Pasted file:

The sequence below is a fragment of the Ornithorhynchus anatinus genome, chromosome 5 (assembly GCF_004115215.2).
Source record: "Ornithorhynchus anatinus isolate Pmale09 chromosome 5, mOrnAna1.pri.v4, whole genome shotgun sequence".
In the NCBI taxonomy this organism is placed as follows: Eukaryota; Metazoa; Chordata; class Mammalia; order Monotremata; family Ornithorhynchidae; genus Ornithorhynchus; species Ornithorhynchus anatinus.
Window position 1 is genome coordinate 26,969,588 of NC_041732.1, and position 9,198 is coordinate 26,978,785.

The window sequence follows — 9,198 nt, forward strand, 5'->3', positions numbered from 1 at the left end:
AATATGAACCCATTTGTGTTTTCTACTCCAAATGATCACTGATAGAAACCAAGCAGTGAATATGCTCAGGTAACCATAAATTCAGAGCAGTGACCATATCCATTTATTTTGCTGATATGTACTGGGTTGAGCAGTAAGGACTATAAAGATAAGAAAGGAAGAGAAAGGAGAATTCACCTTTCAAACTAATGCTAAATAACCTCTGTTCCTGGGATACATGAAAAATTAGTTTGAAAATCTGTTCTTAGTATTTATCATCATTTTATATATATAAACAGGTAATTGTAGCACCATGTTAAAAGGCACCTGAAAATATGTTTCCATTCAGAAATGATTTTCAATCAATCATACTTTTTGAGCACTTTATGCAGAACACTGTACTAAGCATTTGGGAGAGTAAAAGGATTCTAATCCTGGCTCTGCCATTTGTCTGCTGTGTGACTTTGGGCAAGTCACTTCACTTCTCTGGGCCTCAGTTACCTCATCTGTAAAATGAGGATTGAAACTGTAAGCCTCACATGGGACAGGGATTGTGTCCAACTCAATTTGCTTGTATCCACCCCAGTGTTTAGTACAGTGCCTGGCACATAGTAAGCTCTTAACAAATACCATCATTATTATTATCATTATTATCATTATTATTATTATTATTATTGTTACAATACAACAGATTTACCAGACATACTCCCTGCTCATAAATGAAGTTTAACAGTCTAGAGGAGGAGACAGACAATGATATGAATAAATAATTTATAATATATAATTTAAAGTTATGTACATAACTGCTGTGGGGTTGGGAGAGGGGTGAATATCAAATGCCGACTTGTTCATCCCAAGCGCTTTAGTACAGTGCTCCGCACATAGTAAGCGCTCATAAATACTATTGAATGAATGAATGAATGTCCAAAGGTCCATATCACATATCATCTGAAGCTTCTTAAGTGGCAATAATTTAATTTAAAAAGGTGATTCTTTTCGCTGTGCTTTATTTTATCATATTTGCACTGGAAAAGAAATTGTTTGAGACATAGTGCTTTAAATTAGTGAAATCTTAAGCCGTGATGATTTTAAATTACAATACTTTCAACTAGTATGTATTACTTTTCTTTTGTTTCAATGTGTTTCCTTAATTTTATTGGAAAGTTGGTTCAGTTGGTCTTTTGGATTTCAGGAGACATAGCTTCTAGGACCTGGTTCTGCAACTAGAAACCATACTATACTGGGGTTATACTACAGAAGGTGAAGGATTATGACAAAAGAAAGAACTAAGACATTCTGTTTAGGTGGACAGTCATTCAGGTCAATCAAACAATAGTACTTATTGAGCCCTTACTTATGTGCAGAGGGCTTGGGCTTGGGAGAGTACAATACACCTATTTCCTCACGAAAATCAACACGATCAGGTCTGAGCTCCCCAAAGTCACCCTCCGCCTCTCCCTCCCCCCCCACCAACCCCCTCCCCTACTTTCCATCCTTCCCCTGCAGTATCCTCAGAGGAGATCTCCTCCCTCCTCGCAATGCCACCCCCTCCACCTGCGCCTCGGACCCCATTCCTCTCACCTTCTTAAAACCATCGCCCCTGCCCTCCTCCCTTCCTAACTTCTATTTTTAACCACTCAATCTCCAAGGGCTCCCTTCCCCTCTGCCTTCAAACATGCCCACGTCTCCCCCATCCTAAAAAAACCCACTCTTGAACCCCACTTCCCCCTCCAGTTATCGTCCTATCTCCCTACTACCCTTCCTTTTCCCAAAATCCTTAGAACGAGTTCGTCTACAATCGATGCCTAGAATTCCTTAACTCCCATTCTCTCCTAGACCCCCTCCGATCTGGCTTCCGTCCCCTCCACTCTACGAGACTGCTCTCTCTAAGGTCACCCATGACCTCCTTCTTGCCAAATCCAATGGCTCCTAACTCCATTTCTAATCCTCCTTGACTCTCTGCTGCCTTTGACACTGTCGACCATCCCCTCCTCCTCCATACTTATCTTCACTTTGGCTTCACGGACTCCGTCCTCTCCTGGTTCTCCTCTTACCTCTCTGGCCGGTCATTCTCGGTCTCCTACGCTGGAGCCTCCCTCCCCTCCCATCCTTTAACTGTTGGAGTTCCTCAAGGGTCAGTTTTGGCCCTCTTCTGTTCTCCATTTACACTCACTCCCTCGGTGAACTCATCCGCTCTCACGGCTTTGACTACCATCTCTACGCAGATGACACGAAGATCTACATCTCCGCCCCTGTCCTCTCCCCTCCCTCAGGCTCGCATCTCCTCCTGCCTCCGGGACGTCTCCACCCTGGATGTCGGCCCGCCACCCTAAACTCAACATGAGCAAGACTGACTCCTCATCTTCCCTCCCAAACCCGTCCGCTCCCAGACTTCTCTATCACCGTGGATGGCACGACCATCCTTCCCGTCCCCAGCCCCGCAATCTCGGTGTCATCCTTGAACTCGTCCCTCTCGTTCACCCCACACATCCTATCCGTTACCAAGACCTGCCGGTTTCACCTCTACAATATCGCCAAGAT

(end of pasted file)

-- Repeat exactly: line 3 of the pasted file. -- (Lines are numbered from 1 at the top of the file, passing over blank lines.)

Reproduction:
In the NCBI taxonomy this organism is placed as follows: Eukaryota; Metazoa; Chordata; class Mammalia; order Monotremata; family Ornithorhynchidae; genus Ornithorhynchus; species Ornithorhynchus anatinus.